What is this? Well, its gardening…without…the tilling.
By mimicking nature’s own soil-building process, no-till gardening is a great way to reduce your workload, build your soil and conserve water. The bottom line of no-till gardening is keeping the weeds down. You do this by using a very thick layer of mulch.
Your mulch can be anything from straw and grass clippings to thick layers of newspapers or cardboard. The ancestral Puebloan people of New Mexico used thick layers of gravel as mulch in their gardens. In my garden, I use the trimmings from the flax I grow in my xeric landscaping that faces the road. Twice a year I clip the flax back and pile those cuttings around and between the plants in my garden.
Photo courtesy of Samuel Mann at Flickr.com.
To get started, I recommend using a permaculture method called sheet-mulching. Begin in the Fall if possible. First, mark out your garden location, wet the soil thoroughly (DO NOT dig up the weeds or turf) then cover the area with a layer of cardboard. You can use flattened cardboard boxes for this. Remove any tape or plastic first. Make sure that the layers overlap enough so that you cover the soil completely. Wet the cardboard thoroughly.
Next, lay down a thick layer of grass clippings, straw or other types of mulch and cover with a layer of compost and good top soil. Again, wet the whole area thoroughly. You’ll want your mulch layers to be one to two foot deep. Keep the area moist until the snow flies then let the whole thing sit for the winter. In the spring, you will find a nice, thick planting bed for your vegetables. If the cardboard hasn’t completely deteriorated, you can cut a little hole through it to plant your seedlings.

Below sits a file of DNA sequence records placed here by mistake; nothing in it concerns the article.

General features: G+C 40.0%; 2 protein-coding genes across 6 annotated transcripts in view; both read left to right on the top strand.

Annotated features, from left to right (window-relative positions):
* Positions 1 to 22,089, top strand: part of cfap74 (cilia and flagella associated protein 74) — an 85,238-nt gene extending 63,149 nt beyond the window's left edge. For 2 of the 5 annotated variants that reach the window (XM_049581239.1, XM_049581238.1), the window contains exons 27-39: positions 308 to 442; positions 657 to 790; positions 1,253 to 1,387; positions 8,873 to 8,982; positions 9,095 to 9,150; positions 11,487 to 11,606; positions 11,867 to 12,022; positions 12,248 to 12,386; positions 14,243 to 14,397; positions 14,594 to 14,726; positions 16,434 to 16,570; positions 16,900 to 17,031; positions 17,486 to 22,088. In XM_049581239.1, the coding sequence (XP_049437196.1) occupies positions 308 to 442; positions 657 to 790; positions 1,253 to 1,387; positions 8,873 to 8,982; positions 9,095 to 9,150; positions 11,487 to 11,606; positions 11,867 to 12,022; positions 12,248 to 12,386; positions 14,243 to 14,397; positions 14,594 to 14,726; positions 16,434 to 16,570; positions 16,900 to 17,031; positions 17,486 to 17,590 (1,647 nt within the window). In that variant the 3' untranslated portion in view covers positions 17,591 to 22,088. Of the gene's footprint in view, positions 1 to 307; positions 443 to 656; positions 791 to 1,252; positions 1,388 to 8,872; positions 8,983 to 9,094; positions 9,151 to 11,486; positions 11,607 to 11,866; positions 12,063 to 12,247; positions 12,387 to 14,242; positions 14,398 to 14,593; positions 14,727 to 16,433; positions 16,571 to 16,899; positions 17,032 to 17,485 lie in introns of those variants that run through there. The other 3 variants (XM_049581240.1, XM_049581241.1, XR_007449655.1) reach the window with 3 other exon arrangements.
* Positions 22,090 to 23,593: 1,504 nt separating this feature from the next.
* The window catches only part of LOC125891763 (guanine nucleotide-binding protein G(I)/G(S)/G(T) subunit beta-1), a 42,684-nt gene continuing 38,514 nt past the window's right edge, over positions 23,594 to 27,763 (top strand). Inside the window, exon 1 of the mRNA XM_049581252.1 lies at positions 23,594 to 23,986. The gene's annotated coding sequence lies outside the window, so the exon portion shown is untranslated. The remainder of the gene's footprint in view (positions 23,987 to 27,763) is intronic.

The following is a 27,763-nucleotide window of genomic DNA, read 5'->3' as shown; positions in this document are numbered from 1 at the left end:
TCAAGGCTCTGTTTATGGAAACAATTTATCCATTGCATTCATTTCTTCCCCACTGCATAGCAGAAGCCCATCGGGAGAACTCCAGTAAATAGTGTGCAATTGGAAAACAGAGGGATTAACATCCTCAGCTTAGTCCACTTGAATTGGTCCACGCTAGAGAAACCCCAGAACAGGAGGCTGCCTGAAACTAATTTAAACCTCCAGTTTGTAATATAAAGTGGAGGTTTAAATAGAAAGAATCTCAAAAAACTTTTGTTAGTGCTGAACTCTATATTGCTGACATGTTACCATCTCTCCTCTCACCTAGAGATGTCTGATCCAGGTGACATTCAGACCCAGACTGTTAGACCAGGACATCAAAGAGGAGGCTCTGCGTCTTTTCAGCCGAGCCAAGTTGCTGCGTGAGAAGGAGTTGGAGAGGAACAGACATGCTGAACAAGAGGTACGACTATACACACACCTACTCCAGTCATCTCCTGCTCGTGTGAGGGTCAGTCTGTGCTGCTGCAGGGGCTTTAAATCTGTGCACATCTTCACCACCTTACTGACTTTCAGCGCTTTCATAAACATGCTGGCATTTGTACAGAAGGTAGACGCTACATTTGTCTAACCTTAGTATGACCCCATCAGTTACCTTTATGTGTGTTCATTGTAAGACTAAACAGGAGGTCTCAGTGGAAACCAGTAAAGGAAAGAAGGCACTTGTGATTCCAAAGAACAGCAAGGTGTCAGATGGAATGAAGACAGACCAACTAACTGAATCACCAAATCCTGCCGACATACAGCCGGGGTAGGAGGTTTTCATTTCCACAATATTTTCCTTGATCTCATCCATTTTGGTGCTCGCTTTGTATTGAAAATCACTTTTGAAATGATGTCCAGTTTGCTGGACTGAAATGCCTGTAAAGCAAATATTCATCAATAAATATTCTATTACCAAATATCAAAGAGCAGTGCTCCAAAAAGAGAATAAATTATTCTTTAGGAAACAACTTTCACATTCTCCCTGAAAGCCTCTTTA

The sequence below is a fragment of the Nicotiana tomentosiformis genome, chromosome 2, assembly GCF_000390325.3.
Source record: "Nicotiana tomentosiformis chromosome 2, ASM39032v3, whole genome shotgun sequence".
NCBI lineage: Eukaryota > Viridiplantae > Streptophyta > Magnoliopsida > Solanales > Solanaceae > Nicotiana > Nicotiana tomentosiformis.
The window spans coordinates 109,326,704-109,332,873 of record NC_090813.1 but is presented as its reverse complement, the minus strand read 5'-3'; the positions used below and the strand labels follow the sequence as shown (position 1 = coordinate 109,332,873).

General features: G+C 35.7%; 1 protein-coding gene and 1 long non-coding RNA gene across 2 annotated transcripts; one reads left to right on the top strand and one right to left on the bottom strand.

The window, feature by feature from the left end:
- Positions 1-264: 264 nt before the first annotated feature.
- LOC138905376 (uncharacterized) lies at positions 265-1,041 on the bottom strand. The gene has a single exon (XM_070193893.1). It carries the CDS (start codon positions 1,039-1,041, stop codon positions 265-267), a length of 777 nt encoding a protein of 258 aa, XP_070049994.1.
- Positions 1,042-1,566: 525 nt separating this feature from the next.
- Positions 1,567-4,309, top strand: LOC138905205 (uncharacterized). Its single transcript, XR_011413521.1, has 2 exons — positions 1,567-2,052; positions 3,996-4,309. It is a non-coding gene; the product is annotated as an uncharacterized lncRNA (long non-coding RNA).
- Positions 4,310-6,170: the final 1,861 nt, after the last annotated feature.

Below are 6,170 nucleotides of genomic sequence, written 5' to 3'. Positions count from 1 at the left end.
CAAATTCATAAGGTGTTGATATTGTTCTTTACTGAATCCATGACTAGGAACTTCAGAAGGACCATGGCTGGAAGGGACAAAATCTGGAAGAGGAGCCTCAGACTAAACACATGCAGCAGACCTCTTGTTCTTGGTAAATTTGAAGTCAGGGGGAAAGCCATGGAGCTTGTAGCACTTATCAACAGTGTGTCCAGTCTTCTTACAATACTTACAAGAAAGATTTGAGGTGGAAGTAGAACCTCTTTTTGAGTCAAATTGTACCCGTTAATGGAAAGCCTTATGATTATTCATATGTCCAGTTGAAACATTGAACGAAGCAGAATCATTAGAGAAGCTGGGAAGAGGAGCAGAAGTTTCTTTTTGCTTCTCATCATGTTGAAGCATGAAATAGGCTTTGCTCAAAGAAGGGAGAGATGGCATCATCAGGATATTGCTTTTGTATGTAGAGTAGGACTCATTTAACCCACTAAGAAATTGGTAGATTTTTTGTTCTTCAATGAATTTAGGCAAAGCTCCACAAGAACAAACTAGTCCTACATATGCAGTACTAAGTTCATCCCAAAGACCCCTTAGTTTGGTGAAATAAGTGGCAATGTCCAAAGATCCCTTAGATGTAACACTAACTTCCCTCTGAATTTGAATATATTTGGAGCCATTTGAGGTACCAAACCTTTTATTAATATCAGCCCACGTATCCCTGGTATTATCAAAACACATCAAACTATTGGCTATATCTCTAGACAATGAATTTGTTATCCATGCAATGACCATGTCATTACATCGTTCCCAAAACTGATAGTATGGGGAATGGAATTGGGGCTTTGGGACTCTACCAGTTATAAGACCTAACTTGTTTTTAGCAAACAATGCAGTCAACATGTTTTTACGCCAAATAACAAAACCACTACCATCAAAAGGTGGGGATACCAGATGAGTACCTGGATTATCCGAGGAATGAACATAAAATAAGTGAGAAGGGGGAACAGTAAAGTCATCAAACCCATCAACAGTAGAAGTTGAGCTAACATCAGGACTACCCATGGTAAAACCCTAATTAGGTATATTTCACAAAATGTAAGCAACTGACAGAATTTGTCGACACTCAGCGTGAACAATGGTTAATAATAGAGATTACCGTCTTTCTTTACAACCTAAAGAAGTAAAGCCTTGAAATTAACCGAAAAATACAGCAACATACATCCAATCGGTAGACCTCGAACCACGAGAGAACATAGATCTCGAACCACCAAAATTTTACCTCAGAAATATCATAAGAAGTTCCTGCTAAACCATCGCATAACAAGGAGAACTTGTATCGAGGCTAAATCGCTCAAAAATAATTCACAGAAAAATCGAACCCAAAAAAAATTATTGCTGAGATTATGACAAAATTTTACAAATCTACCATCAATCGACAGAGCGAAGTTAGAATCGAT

There are many advantages to this method. First of all, you are maintaining the soil structure and adding nutrients from the top down. You are also allowing worms and microorganisms to build and aerate the soil while building beneficial soil fungi.
This method also allows the soil to hold carbon which, in turn, keeps the carbon-dependent nutrients in the soil. All of this helps the soil retain moisture, thereby reducing the amount of water you use in the garden.
Once you’ve established your no-till garden, you will not dig it up again. Instead, when you plant your seedlings or seeds in the spring, you will disturb just enough of the garden bed to get the plant in the soil.